Back when Stephen and I were working for the University of North Carolina’s Chemistry Department, a researcher asked us to come up with a way to prolong the lifetime of an expensive lens used in an ultraviolet (UV) laser system. The laser in question was a noble gas eximer system, based on either argon fluoride or krypton fluoride, with high peak energy in the UV range, either 193 or 154 nm.
This wavelength is absorbed by almost all optical materials, including UV quartz, so calcium-fluoride optics were being used to focus very high power to a small spot. This sort of laser delivers its power in short pulses, nanoseconds in the time scale, so the peak power tends to be large—moreso when the energy is highly focused. Even calcium fluoride absorbs some of the energy and will develop color centers, places with high absorption that reduce the intensity of the light.
One characteristic of this sort of damage is that the lens will “heal” itself if it isn’t stressed to the point of fracture and some of the damage is due to heat from the absorbed UV. We reasoned that if the lens was constantly in motion, the laser would not damage the lens as quickly. This brought up its own set of problems. For example, the lens motion would have to be uniform and very linear, with no displacement except for straight-line motion.
Fighting the Budget
Our Instrument Facility came up with a crossed roller translation platform with a very rigid mounting in all but one axis. We were tasked with providing a method of providing a reciprocating force to the stage to provide a smooth passage of the lens without any motion either forward and backward or up and down.
Price was a big issue, and the budget did not allow us to use rotary feedback elements as would normally be used. Stephen thought a dc motor and gear head assembly, driving a split band over rollers as used in many disc drives, would be suitable if the problem of non-uniform speed could be addressed. The lens needed to be able to vary its speed over a broad range and the actual needs had not yet been determined, so whatever system that was used would have to accommodate a broad range of speed while providing an extremely stable and reproducible rotation from the dc motor. Friction of the translation stage would vary over time and temperature, and this system would need to run for a long time, with millions of shots from the laser.
We decided on a driving circuit that would sense the current through the motor using a low-value, low-tempco resistor and then using this voltage developed across the resistor to add an adjustable amount of positive feedback to the circuit that would provide the current to drive the motor. Using MOSFETs as pass elements in a H-bridge arrangement allowed the polarity of the voltage to the motor to be switched as the stage traveled to the end points. Opto interrupters were used to detect whenever the stage would travel to end points, and the position of the optical interrupters would provide the capability of setting the travel of the stage to suit any size of lens.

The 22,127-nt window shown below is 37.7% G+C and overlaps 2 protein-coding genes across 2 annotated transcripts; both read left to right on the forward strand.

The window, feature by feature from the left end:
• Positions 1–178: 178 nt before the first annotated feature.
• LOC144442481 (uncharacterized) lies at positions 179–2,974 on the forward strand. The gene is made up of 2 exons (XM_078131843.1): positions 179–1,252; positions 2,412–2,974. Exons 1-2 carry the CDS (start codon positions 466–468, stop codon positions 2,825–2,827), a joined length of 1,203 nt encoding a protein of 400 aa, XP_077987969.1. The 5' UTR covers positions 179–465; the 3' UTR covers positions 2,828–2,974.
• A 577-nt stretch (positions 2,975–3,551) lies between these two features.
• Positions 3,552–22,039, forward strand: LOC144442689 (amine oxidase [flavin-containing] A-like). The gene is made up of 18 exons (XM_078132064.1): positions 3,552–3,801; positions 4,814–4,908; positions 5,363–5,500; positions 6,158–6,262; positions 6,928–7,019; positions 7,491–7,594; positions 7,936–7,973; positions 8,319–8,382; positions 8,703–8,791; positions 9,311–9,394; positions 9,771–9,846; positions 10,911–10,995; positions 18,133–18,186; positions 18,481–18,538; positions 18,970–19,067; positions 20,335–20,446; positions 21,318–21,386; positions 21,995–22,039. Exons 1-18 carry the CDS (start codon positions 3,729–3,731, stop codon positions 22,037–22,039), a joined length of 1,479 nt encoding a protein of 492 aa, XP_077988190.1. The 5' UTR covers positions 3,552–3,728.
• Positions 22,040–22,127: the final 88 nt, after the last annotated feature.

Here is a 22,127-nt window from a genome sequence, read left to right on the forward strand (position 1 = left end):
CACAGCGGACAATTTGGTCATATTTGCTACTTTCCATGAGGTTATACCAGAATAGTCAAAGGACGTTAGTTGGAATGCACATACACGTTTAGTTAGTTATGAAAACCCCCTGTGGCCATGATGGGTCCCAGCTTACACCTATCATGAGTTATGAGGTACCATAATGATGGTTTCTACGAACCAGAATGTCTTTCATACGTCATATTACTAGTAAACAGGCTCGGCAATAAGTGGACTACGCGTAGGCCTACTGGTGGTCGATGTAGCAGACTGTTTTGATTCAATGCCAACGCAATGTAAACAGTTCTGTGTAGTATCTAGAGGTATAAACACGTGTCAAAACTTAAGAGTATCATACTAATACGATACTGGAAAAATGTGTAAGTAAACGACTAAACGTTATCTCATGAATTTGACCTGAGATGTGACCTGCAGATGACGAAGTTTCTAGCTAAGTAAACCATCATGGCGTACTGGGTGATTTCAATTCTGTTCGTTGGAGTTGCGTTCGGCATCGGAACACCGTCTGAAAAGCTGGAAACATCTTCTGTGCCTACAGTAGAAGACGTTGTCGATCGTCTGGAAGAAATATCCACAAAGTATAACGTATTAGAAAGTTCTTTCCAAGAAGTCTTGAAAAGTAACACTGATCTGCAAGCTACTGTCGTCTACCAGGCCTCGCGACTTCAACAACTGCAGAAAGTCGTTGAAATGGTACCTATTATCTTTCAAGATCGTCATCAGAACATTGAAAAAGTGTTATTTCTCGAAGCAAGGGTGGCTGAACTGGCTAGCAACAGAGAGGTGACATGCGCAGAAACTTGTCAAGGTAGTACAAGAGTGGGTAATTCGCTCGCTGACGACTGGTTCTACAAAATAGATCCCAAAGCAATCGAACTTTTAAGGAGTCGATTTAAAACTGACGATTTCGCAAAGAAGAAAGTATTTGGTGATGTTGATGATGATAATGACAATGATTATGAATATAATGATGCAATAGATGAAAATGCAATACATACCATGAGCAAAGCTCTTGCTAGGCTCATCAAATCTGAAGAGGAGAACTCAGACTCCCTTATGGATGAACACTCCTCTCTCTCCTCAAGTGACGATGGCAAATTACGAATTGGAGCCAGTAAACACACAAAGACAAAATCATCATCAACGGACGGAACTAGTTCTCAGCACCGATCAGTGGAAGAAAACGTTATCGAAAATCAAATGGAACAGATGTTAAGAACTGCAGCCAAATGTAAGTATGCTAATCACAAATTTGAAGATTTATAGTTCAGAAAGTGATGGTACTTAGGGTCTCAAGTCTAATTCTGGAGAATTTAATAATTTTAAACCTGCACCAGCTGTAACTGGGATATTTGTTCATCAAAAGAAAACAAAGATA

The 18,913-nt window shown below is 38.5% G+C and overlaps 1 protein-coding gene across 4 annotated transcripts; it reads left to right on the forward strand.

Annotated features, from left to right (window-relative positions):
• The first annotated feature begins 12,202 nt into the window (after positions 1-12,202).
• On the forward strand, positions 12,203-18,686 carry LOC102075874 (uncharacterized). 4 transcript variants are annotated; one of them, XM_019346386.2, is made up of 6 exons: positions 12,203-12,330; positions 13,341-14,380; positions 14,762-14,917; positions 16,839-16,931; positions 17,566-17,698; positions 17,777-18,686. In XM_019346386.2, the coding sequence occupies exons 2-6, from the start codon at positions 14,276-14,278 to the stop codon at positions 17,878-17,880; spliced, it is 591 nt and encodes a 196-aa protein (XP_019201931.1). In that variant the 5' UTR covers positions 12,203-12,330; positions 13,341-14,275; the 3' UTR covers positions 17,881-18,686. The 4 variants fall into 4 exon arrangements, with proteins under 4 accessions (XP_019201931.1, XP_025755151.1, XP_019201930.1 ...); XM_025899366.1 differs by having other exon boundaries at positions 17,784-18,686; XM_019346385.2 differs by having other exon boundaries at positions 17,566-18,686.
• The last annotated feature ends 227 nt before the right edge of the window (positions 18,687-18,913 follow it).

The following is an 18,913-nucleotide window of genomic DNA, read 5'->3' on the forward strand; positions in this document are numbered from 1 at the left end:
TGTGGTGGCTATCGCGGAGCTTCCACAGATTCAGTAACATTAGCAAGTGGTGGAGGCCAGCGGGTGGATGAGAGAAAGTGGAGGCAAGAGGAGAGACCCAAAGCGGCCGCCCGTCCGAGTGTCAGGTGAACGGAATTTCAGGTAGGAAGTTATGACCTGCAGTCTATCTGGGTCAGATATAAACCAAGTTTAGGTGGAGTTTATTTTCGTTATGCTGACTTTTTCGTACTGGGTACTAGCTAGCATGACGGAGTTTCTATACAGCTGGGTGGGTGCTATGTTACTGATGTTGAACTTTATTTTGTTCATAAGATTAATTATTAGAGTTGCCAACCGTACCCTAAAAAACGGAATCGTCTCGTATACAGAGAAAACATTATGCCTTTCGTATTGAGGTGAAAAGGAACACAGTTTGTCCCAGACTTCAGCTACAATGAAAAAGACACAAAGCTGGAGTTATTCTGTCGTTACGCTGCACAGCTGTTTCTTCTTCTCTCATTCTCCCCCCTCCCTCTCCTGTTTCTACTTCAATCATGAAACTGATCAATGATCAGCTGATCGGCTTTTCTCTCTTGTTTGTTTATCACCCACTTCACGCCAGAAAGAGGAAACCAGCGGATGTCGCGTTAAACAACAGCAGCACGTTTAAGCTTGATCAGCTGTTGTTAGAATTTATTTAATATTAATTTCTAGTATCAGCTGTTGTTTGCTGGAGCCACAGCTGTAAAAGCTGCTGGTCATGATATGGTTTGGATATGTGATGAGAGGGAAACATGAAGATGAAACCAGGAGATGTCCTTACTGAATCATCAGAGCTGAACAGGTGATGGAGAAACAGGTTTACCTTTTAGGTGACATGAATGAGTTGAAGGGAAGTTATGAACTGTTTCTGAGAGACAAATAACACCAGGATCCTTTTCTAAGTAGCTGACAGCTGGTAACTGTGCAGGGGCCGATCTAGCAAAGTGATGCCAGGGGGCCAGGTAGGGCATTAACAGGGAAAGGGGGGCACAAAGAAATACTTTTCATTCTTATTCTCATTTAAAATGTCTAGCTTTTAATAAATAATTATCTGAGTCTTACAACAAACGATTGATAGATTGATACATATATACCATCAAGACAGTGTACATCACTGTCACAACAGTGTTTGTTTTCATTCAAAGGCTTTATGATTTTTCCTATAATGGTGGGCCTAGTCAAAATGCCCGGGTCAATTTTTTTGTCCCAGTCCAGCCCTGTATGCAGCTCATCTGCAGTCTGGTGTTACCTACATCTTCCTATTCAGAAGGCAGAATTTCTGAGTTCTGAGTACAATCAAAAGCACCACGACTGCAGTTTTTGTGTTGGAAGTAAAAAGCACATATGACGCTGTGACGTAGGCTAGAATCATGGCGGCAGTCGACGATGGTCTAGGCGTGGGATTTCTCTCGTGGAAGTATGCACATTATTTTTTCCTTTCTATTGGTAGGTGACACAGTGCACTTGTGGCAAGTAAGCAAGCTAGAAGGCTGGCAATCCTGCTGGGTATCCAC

When the stage would get to the optical interrupter at either end of its travel, a flag on the stage would break the infrared beam between the optical interrupter, and the CMOS logic would change which pair of MOSFETs was conducting. One of the MOSFETs conducting at any particular moment would have its gate controlled by an operational amplifier, and the current through the current sensing resistor would provide a method of sensing and controlling the speed of the motor.
The voltage across the current sense resistor was compared with the voltage on the wiper of a potentiometer used as a speed control. The voltage across the potentiometer was precisely controlled by a voltage reference, and the position of the wiper provided a voltage that corresponded to the desired speed. If the voltage across the sensing resistor was too low compared to the voltage on the wiper, the op amp would increase the drive to the gate of the MOSFET that was conducting then. An op amp amplified the voltage across the sensing resistor, and a portion of this signal was summed with the voltage on the wiper of the control potentiometer and presented as one input to the current regulating op amp. The amount of positive feedback was adjustable and used to compensate for any increase in drag in the translation stage.
The controller worked well. The lens would last a long time in use as the damage, being largely thermal, was spread out over a large linear area instead of a tiny point. Despite the cost constraints that we had, this is still the most effective solution. Any method I know about today would involve some form of positional feedback, a tachometer, a lead tester dual voltage (LTDV), perhaps a ruled scale with optical sensing with some method of keeping track of the position, and some way of correcting for deviation. All of these methods involve transducers that cost as much as the entire drive system. As far as I know, the last time that I looked into this system, it was still being used but on a different laser and lens system.
This sort of problem arises often in instrument control and machining. Even something as simple a model train set would benefit from having uniform, controllable speed. This could be used in fiber drawing, a wheelchair drive, or any place where motion is desired that is both controllable and where the speed has to be the same even if the load increases or decreases. This speed controller allows for the voltage to be non-constant, such as from a battery power source, yet provides a controlled speed that does not vary.